Increased data optimization is driving the migration of the Navy and Marine Corps’ systems and applications to the commercial cloud rather than cutting costs, in a process that is slowing down until both military departments gain full organizational competency for the transition.

Marine Corps Chief Technology Advisor Daniel Corbin and Director of the Navy’s Program Executive Office for Enterprise Information Systems (PEO EIS) Dan DelGrosso spoke at an FCW cloud computing event on Wednesday and both reaffirmed their organizations’ commitment to the cloud but cautioned against moving too quickly before all budgetary and organizational decisions are made.

U.S. Marine Corps Headquarters Chief Technology Advisor Daniel P. Corbin. Photo: USMC.
U.S. Marine Corps Headquarters Chief Technology Advisor Daniel P. Corbin. Photo: USMC.

“The Marine Corps is certainly not as far ahead as some of the federal agencies and probably even some of the other organizations within the DoD. The Navy is ahead of us. The Air Force is ahead of us. We’re learning our way,” said Corbin. “I generally tell our folks, ‘it’s we don’t have a good cloud competency.’”

Corbin is pushing for full transparency from potential commercial cloud providers before transitioning the Marine Corps’ critical applications to a new system. From a leadership perspective, Corbin is pushing his entire organization to grasp all aspects of a potential cloud migration before making the move.

“When we’ve had recent discussions about what can we see, what will you allow us to see, are you going to let us see all of those CSSP (cyber security service provider) functions once we’re actually in the cloud. And they say ‘In some cases, we’re not going to let you look around in there,’” said Corbin. “So there’s all of these balancing things that we have to consider, that we haven’t quite figured out. The only real policy that’s been figured out is find a way to get into the cloud.”

Speaking to a crowd of cloud industry representatives, Corbin and DelGrosso spoke on the role strong industry partnerships can play in addressing the cloud competency of the Navy and Marine Corps.

The Navy spending time building its own boundary protection for Level 4 data handled in the cloud is counter productive, according to DelGrosso, who presented a five-year plan to Navy leadership in July a for full commercial cloud migration.

“We’re working with industry and our big cloud service providers on how the boundary can be protected in a virtualized sense, so that we’re not doing the infrastructure. We’re relying on industry to help make that happen.”

Corbin echoed the effort to reach out to industry to shoulder the burden of creating solutions for migrating applications to the commercial cloud in areas where Marine Corps leadership may be behind.

“If the big industry guys can solve it, it’ll be much easier than if we’re trying to solve it ourselves. You know, we go to some small vendor that gives a best value contract and he then goes off and gets a proprietary solution that becomes challenging for us. That’s not what we want. We need industry to solve this for us,” said Corbin.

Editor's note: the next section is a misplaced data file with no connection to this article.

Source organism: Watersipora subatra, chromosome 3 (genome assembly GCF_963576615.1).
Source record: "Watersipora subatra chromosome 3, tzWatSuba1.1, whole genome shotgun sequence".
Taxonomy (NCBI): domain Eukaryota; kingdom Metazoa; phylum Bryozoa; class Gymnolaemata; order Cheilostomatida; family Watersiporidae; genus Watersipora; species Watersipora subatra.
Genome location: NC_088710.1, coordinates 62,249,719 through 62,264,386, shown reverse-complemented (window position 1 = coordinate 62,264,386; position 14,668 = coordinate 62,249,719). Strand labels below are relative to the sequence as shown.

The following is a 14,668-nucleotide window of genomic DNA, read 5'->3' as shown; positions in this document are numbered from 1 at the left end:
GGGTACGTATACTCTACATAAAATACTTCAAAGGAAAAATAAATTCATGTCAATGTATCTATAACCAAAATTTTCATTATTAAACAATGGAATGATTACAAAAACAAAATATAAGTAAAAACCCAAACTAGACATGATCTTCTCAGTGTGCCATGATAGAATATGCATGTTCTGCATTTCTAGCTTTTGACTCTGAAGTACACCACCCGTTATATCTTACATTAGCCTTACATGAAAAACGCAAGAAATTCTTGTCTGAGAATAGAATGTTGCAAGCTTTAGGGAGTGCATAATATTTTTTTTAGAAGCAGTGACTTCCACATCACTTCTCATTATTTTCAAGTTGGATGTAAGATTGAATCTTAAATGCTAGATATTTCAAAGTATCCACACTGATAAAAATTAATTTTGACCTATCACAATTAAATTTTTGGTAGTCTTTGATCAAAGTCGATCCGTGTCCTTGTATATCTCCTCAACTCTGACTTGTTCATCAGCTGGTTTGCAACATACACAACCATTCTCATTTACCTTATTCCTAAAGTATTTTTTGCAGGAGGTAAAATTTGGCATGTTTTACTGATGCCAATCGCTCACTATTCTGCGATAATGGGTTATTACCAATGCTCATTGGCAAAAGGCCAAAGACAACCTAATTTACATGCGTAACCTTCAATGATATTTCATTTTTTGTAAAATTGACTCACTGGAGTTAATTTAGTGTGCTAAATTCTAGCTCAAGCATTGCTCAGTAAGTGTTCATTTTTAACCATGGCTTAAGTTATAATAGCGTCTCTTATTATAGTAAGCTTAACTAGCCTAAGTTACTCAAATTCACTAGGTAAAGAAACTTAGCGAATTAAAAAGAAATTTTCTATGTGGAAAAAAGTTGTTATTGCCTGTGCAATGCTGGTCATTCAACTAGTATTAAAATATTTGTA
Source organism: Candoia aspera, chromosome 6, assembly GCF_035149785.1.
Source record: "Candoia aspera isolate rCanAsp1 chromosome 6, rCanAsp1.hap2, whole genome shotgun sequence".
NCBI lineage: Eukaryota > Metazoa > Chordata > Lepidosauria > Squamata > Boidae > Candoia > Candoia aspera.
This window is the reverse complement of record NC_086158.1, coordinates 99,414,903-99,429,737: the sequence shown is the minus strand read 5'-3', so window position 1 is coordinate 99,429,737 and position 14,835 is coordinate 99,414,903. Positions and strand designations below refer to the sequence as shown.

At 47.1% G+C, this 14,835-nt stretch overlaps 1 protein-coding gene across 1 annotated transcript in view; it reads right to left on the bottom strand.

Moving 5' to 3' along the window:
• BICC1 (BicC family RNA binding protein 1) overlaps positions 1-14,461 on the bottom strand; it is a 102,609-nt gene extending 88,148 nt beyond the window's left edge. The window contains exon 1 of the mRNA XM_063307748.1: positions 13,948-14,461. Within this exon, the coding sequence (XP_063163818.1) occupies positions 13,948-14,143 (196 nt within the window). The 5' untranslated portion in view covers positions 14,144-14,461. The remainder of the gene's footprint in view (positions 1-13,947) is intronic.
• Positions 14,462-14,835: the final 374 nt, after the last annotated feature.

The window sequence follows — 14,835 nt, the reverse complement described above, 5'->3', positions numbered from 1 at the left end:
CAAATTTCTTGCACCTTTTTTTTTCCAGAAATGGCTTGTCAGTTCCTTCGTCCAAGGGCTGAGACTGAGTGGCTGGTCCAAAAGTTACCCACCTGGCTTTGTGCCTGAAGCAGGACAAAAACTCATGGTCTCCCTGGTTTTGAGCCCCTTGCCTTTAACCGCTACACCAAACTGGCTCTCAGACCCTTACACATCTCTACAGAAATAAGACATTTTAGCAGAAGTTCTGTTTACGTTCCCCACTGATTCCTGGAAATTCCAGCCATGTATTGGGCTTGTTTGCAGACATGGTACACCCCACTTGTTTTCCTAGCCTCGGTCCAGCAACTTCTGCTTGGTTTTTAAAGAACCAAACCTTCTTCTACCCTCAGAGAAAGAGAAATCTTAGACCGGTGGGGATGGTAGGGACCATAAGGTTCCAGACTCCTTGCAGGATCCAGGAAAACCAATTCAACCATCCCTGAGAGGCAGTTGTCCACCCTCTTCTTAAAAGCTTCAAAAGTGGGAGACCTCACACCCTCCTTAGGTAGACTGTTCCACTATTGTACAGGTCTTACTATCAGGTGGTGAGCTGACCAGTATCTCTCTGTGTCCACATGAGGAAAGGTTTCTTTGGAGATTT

For both the Navy and Marine Corps, the move to the commercial cloud is not necessarily about cutting costs but about leveraging data optimization and eliminating disparate networks.

The Navy is treating the cloud migration as a warfare platform update, according to DelGrosso. Leadership isn’t viewing the move as a means for growing data analytics, leveraging artificial intelligence and gaining greater command and control of its information.

“Cost is a false assumption. Anyone who is moving or migrating to the cloud for the sake of saving money I think is setting themselves up for failure,” said DelGrosso. “The Navy doesn’t build warships to save money. We build warships for worldwide deterrence and to defend against our country if necessary. Going to the cloud is kind of the same thing.”

Corbin questioned just how significant savings from the cloud would be in a few years when factoring in the training and hiring of data strategists during the transition, but recognized it as necessary for continued data optimization.

“I think a lot of the DoD folks have kind of stepped away from the idea that maybe there’s not cost savings there, but I’m not so certain. I’m not so certain over the long haul if there isn’t cost savings there. But I think we don’t really know the whole cost of what it takes to get into the cloud.”

The Marine Corps is currently in the process of answering all questions on potential payment models and organizational structures to need to complete the move to the commercial cloud. The Navy is working with all of its application systems owners and managers to iron out all budget needs for the migration, and in FY ‘19 will switch to a fee-for-service model to ensure its managers acquire the proper funding to move their data.

“The message to the entire fleet, afloat and ashore, is you will go to cloud. We made it a five-year plan to migrate all the Navy’s data to the commercial cloud with the understanding that anything that can go to the cloud will go to the cloud.”